The area known as Areinha has been explored for the precious stone since the time of slavery. Up to a few years ago, multinational mining companies extracted the stone without concern for the land; today it is a no man's land where small groups of rural miners try their luck with artisanal techniques, using wooden knives, metal pans, large water pumps and no infrastructure.
AREINHA, Brazil (AP) – Far into the heart of Brazil's Minas Gerais state, rural miners explore the massive craters left behind by giant mining companies in search of diamonds.
Associated Press photographer Felipe Dana created a collection of images about the artisanal miners and their craft as a work project for the 2015 World Press Photo Latin America masterclass held in Mexico City in December.
The area that Dana documented has been explored for the precious stone since the time of slavery. Up to a few years ago, multinational mining companies extracted the stone without concern for the land or the Jequitinhonha River crossing the region.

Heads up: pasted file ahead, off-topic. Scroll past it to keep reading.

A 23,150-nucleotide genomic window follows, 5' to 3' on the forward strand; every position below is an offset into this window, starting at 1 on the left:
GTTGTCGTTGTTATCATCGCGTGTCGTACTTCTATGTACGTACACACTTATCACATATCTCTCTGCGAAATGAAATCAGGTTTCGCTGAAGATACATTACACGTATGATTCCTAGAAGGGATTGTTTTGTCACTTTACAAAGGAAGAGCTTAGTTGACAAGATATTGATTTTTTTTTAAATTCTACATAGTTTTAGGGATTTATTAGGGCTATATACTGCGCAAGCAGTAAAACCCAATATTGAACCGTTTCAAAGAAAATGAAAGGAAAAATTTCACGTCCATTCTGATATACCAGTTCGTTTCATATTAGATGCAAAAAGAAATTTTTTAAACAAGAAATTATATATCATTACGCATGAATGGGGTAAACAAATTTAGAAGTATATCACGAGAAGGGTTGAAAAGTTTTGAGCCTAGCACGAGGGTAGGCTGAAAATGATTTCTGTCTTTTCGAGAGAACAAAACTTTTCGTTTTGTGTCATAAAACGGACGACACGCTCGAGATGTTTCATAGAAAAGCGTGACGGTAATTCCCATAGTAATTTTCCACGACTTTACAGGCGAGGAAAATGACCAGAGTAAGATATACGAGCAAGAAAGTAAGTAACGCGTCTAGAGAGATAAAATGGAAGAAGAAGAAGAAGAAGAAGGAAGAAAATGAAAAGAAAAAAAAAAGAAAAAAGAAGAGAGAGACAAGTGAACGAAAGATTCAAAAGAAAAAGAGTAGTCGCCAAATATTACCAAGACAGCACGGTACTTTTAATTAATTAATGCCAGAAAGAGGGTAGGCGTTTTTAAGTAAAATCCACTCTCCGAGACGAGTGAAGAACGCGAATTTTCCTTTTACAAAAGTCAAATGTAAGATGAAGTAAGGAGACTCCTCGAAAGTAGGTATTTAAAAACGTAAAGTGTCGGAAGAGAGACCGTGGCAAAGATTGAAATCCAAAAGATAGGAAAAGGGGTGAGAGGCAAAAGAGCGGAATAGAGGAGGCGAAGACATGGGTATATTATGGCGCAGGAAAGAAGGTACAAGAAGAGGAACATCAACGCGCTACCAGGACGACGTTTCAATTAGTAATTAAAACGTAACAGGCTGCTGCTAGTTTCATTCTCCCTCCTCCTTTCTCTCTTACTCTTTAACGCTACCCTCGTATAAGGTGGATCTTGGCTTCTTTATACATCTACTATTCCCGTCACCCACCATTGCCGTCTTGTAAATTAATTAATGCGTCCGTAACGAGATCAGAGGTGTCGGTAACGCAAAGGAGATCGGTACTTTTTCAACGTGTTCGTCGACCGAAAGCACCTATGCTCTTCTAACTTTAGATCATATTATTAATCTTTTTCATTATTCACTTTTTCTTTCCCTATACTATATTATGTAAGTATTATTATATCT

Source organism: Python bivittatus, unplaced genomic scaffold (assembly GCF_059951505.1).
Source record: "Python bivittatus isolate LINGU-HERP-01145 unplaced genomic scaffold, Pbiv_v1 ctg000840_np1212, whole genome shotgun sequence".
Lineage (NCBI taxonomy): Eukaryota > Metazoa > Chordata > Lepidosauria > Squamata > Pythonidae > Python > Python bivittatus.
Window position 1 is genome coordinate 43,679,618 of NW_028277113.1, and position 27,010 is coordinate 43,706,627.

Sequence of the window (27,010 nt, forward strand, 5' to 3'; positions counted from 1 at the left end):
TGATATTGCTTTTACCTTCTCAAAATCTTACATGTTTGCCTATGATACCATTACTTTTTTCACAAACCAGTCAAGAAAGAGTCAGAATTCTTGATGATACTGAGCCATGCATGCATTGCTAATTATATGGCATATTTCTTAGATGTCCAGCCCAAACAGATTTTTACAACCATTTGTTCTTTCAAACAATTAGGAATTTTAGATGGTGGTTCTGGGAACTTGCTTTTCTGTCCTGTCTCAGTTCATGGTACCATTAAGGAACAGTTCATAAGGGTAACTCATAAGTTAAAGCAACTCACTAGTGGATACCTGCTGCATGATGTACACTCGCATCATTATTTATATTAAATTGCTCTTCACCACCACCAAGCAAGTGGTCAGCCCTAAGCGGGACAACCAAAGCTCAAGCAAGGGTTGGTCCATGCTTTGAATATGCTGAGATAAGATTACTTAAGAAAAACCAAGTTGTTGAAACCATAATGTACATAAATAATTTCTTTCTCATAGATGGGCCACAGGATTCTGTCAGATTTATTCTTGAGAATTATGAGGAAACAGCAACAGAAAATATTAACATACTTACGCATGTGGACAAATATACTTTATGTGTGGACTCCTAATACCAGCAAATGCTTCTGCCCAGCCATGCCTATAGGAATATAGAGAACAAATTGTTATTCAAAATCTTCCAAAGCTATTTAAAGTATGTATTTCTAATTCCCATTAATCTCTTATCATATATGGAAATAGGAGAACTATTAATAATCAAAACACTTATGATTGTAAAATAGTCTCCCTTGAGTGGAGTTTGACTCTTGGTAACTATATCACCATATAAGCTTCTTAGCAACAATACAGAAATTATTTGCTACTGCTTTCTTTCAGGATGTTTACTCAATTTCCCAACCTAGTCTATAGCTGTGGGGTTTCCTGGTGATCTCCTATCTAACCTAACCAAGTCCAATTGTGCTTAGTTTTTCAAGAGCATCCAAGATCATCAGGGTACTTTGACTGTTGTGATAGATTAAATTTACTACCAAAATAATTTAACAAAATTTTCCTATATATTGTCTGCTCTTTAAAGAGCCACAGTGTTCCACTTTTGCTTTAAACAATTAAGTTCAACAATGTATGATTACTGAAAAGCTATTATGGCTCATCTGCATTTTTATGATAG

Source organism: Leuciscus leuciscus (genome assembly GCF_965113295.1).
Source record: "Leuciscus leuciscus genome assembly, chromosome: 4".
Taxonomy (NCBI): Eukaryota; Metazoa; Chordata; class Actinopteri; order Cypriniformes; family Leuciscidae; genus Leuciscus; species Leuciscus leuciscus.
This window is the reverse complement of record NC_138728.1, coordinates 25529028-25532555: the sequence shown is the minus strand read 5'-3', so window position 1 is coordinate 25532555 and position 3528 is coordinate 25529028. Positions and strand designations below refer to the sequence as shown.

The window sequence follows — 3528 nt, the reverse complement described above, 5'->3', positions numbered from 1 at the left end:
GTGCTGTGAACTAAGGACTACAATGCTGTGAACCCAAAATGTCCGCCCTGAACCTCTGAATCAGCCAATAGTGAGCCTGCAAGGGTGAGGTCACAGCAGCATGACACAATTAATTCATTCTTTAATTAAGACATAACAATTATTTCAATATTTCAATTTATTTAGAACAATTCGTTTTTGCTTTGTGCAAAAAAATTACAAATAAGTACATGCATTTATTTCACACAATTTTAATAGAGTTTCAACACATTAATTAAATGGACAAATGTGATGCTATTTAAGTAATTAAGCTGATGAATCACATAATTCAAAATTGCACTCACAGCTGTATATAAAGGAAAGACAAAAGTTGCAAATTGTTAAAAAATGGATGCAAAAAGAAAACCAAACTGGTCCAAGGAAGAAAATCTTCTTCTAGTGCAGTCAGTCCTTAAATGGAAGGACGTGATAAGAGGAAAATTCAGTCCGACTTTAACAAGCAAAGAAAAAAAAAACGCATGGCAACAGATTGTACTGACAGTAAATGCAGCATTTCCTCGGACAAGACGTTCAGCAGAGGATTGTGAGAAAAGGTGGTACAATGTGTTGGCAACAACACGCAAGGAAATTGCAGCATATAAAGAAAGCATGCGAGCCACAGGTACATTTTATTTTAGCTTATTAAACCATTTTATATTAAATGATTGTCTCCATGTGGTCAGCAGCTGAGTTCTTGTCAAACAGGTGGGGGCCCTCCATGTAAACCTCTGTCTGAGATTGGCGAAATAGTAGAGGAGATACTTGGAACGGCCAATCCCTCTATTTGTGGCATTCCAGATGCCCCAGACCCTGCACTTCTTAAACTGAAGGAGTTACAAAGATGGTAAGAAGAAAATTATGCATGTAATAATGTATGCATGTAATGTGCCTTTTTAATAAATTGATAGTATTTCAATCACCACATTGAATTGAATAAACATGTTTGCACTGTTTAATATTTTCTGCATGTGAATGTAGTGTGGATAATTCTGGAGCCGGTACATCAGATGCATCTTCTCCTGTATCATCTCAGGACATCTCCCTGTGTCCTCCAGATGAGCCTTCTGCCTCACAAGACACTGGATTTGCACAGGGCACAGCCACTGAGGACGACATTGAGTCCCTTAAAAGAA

Today the devastated area known as Areinha is a no man's land where small groups of rural miners try their luck with artisan techniques, using wooden knives, metal pans, large water pumps and no infrastructure.
In hopes of sparing the river any more damage, men and women searching for diamonds work around the riverbed as they try to legalize their mining activities with authorities.
Locals estimate there are hundreds of people across the region digging for diamonds in groups of 10 or less. They live in wooden huts without electricity and bathe with water in buckets, barely surviving without a stable income but on rare occasions enjoying a windfall of tens of thousands of dollars.
During the weeks-long mining process, the group excavates the soil down to a layer of gravel of up to 50 yards deep.
Rocks are extracted with the help of small pumps powered by old truck engines. The miners then use their hands to go through the rocks. If they're lucky, they'll find some diamonds.
Diamond mining sounds like a thing of the past to many Brazilians. But here, in areas that are hard to access, thousands of these artisanal miners survive and feed their families.